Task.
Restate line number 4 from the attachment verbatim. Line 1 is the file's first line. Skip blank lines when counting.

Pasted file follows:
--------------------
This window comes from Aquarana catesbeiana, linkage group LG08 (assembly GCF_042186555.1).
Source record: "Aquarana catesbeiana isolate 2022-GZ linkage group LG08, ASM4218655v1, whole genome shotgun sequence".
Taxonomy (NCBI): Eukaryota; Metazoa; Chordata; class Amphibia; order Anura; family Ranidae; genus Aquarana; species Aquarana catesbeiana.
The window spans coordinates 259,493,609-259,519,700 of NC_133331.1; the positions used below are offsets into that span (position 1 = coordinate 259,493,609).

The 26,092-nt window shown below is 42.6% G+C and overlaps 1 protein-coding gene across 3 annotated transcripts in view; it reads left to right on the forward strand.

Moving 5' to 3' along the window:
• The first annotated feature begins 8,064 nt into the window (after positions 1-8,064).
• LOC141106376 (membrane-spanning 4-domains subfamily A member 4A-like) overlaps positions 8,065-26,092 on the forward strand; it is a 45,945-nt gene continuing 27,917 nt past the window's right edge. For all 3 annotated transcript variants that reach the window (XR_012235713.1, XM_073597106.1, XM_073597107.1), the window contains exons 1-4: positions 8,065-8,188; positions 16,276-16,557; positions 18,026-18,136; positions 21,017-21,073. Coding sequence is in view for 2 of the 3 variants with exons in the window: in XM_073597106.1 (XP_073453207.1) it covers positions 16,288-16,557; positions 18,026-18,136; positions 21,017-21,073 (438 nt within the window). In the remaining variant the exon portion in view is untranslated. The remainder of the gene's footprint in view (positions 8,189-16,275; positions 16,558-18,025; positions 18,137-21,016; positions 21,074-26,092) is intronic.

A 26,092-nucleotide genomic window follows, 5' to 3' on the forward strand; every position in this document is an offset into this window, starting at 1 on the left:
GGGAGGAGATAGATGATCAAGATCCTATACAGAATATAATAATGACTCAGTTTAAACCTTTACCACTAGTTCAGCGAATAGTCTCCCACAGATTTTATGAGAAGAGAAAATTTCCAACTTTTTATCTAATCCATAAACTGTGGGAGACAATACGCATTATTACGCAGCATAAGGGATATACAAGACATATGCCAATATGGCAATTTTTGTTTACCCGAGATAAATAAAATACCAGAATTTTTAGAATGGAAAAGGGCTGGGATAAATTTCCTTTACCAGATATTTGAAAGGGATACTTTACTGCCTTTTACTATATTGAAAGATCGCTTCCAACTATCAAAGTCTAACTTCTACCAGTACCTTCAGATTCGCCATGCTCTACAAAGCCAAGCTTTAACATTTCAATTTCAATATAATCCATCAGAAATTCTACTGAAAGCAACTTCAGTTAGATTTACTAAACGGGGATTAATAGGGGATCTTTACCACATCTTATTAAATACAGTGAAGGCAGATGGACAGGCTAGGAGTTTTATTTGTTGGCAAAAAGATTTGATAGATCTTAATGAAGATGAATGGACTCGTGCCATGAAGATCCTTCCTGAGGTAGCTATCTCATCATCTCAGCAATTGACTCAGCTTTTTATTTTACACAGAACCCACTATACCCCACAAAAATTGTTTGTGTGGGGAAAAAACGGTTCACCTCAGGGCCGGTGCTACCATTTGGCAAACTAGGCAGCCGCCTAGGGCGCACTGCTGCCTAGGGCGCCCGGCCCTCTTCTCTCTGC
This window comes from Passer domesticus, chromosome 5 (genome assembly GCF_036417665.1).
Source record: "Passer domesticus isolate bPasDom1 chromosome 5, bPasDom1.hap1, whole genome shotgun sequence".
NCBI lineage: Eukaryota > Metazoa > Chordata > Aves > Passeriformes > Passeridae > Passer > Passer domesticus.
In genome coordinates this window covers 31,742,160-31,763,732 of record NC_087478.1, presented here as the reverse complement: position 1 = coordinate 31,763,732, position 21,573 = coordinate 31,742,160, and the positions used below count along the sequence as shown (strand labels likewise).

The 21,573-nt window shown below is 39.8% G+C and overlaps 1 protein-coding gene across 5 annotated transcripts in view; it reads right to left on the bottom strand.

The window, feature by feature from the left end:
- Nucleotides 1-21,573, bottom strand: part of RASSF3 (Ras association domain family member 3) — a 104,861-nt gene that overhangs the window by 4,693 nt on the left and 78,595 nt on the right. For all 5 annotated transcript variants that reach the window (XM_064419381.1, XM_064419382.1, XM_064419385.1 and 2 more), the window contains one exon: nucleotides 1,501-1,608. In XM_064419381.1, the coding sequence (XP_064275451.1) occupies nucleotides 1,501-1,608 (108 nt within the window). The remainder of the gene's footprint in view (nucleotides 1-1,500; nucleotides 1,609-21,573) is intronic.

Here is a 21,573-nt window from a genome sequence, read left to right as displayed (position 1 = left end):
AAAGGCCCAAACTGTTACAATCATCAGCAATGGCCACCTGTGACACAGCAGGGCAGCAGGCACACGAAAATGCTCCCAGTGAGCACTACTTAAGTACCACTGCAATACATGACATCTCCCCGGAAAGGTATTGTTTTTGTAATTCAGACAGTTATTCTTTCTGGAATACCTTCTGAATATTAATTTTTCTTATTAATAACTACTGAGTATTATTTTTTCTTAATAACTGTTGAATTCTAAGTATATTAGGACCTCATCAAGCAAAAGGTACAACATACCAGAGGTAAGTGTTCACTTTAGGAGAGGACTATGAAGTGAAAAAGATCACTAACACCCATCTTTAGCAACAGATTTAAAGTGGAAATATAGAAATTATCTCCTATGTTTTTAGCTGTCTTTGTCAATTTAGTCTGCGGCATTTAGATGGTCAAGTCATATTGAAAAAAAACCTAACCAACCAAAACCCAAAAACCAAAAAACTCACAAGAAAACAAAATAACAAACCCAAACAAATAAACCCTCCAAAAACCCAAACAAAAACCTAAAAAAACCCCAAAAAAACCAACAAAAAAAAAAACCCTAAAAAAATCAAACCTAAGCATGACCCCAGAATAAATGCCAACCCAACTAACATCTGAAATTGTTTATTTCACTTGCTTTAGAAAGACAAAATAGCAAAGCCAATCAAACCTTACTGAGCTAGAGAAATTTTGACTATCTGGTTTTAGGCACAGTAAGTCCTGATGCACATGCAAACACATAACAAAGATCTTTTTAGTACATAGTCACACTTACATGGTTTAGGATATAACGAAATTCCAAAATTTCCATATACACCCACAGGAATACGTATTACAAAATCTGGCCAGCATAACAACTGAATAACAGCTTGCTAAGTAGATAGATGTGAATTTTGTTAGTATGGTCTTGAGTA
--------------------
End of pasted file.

The window spans coordinates 259,493,609-259,519,700 of NC_133331.1; the positions used below are offsets into that span (position 1 = coordinate 259,493,609).